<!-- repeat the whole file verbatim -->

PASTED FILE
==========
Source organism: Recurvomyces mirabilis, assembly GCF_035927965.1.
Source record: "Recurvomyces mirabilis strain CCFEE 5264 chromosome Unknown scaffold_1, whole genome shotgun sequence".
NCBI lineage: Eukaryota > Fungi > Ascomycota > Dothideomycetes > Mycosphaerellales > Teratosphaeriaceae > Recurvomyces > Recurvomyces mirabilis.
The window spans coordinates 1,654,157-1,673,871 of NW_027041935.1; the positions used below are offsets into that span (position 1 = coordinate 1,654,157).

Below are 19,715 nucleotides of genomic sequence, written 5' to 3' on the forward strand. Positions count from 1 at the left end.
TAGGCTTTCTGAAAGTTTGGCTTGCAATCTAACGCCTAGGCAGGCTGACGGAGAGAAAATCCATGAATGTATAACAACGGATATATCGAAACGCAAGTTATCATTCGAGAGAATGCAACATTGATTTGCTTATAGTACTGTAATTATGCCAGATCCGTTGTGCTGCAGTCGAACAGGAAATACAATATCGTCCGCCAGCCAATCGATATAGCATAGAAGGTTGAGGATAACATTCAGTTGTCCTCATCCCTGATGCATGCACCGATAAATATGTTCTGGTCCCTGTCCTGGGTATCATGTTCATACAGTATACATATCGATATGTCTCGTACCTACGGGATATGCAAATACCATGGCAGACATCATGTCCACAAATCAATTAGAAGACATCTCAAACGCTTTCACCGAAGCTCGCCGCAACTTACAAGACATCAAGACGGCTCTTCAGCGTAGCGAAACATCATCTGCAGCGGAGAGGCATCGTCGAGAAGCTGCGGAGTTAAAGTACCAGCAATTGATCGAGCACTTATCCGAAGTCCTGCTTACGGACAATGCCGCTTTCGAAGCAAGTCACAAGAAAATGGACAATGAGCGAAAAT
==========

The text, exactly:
Source organism: Recurvomyces mirabilis, assembly GCF_035927965.1.
Source record: "Recurvomyces mirabilis strain CCFEE 5264 chromosome Unknown scaffold_1, whole genome shotgun sequence".
NCBI lineage: Eukaryota > Fungi > Ascomycota > Dothideomycetes > Mycosphaerellales > Teratosphaeriaceae > Recurvomyces > Recurvomyces mirabilis.
The window spans coordinates 1,654,157-1,673,871 of NW_027041935.1; the positions used below are offsets into that span (position 1 = coordinate 1,654,157).

Below are 19,715 nucleotides of genomic sequence, written 5' to 3' on the forward strand. Positions count from 1 at the left end.
TAGGCTTTCTGAAAGTTTGGCTTGCAATCTAACGCCTAGGCAGGCTGACGGAGAGAAAATCCATGAATGTATAACAACGGATATATCGAAACGCAAGTTATCATTCGAGAGAATGCAACATTGATTTGCTTATAGTACTGTAATTATGCCAGATCCGTTGTGCTGCAGTCGAACAGGAAATACAATATCGTCCGCCAGCCAATCGATATAGCATAGAAGGTTGAGGATAACATTCAGTTGTCCTCATCCCTGATGCATGCACCGATAAATATGTTCTGGTCCCTGTCCTGGGTATCATGTTCATACAGTATACATATCGATATGTCTCGTACCTACGGGATATGCAAATACCATGGCAGACATCATGTCCACAAATCAATTAGAAGACATCTCAAACGCTTTCACCGAAGCTCGCCGCAACTTACAAGACATCAAGACGGCTCTTCAGCGTAGCGAAACATCATCTGCAGCGGAGAGGCATCGTCGAGAAGCTGCGGAGTTAAAGTACCAGCAATTGATCGAGCACTTATCCGAAGTCCTGCTTACGGACAATGCCGCTTTCGAAGCAAGTCACAAGAAAATGGACAATGAGCGAAAAT